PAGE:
My oldest child forgot his lunchbox at school. It's the third week of school and it's the second time it's happened. The first time was during the first week and since I'm nice, I drove back to the school so he could have a nicely packed and healthy lunch the next day. You know, a lunch packed with love.
But now, I'm over it. He has to learn responsibility at some point so we're starting early. He thought we would just give him money to eat lunch at school. But...I felt like that was too easy and he was excited about it, so while the other boys got go gurts and lovely turkey sammies, apple slices, cheese sticks, cold juice and whatever else...triston got a boring pb & j, pretzels, water, and a granola bar + 15 minutes of early bedtime. And that lovely little note on his sack, which all his friends thought was funny.
Side note: turns out that he didn't really care about it at all except the early bedtime.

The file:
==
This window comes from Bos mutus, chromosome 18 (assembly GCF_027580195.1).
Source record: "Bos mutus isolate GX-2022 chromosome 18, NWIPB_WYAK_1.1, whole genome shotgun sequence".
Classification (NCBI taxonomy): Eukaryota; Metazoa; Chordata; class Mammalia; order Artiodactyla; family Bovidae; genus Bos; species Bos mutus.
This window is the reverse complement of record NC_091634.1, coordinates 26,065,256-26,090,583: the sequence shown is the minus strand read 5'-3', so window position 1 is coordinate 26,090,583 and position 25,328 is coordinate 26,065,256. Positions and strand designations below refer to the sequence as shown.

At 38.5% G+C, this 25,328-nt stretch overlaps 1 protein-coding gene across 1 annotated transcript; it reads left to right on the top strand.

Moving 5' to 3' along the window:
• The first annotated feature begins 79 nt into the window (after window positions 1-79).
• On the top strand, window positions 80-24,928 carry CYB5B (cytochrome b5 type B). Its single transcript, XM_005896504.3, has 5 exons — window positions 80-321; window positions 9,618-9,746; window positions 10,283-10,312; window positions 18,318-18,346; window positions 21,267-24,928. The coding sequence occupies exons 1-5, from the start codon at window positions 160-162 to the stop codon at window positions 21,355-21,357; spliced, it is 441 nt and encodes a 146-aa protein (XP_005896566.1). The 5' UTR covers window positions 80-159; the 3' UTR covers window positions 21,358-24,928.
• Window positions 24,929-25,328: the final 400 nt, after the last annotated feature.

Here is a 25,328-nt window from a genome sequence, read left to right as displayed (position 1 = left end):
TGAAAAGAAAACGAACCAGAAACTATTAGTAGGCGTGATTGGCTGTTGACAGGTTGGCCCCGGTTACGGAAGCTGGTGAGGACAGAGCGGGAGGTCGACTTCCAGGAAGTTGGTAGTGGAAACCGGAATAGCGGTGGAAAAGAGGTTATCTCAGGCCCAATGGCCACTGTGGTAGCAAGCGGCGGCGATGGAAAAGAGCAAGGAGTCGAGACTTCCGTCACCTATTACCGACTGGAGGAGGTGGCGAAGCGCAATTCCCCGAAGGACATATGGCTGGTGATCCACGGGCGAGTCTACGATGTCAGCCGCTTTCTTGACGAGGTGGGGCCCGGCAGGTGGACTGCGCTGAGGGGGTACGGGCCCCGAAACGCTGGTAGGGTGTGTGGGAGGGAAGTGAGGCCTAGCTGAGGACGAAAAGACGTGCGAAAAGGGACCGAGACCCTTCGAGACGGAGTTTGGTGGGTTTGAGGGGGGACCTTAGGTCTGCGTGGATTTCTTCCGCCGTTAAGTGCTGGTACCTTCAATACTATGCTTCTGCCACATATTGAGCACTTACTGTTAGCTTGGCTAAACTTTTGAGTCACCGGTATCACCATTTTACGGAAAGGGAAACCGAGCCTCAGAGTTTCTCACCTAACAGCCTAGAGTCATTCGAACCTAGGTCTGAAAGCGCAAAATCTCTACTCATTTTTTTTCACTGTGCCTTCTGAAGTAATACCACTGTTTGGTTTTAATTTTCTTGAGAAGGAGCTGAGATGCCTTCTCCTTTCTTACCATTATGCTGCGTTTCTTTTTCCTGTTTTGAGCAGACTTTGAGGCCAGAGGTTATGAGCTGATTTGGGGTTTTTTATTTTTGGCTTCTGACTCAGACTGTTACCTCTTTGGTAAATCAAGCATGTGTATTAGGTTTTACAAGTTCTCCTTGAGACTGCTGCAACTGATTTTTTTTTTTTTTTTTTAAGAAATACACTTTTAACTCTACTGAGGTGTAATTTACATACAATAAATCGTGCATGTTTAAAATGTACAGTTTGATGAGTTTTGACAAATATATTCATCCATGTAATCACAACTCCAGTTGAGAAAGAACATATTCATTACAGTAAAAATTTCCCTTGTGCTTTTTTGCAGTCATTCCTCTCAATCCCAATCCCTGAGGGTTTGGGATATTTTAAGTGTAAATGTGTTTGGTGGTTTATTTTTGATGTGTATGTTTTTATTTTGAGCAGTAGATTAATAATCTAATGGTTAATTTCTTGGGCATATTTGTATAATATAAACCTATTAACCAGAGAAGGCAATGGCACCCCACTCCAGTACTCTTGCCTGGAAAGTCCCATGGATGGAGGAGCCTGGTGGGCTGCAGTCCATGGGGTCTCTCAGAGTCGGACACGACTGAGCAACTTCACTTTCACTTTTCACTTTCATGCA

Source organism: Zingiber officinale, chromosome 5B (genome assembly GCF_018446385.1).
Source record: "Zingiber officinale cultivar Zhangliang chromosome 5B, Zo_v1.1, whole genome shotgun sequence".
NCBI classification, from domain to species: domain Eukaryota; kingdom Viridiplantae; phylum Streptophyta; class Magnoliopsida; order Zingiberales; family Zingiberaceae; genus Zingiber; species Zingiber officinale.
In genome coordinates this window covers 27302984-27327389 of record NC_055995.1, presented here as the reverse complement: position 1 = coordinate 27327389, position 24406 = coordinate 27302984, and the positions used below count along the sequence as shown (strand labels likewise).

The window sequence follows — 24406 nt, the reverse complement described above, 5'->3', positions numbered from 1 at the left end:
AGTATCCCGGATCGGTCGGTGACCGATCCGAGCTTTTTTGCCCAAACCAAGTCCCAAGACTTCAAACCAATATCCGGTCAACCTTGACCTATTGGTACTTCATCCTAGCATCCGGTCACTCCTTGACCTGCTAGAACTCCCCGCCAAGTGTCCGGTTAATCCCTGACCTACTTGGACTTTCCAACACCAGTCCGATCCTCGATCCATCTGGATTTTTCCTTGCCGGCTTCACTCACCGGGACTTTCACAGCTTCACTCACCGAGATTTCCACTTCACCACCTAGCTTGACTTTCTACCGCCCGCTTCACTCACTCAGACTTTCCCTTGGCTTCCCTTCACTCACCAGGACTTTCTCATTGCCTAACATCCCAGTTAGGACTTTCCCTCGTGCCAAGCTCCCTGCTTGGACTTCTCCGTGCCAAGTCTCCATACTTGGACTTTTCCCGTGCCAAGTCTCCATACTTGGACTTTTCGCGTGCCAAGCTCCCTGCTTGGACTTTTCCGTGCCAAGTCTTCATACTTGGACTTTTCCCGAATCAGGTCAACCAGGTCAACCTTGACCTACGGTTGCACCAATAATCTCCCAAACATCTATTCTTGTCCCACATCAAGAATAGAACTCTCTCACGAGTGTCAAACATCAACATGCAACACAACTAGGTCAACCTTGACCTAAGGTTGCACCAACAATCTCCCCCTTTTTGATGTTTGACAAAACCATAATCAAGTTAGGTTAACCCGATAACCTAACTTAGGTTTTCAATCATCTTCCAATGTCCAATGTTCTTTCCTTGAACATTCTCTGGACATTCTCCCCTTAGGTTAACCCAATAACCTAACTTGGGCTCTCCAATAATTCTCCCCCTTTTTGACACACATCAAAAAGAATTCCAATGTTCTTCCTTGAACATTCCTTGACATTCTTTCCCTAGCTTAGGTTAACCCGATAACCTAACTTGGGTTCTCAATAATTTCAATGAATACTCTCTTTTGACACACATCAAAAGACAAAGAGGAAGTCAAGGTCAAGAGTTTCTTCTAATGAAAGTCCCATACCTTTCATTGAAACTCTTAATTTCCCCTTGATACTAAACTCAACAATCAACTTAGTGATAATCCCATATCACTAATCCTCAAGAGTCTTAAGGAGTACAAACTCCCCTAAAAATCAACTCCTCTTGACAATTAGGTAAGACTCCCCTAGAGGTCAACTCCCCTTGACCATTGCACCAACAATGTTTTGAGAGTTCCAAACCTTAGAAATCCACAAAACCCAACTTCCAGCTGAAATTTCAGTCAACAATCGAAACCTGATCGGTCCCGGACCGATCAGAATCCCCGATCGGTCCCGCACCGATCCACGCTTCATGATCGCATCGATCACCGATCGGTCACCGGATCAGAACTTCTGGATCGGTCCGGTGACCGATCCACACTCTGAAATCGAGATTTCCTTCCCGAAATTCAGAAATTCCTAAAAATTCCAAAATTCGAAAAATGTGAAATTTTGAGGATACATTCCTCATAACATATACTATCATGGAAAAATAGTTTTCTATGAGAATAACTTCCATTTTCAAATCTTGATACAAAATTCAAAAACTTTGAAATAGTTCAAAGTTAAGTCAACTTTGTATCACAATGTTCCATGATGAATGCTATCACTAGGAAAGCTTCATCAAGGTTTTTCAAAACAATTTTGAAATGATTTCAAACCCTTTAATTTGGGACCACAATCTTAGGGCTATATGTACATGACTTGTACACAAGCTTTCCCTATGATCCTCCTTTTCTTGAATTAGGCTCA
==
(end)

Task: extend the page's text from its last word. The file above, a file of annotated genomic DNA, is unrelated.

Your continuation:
But, whatever. Lets hope he learns that lesson before I have to break out psyco mom. She tends to make an appearance a few times a year. Or, at least once a month - if you catch my drift.
Katy Perry's new song, roar: awesome. It's just the kind of song I sing to my kids when I whip them in a game of pig or trouble and they get so mad (but they secretly love it).
And also: I had a good laugh over some primary history over the weekend. "Primary" is our church's program for youth ages 18 mo.-11 and I won't lie: my kids hate going to the third hour called sharing time, which maybe says something about me because I'm the president in our little branch and myself and another couple of ladies teach the lesson and music.
Anyway, this weekend was the 135th anniversary of the first primary. According to church history, a sister in the church was concerned about all the crazy little boys running around. She was quoted saying, "how will our daughters ever find suitable husbands if these boys are what they have to choose from?!" or, something like that. And so primary was born where they taught the boys (and girls) not to steal out of orchards and hang on pioneer wagon wheels. And then also about spiritual matters...and I just thought, "yeah, that sounds about right." It makes me feel like maybe my rowdy crew is more normal than I sometimes think, even if it was over 100 years ago. Boys are boys. And based on most of the men in our church, they will turn out just fine. I think I'm going to start quoting that the next time our row starts getting some stares! ;)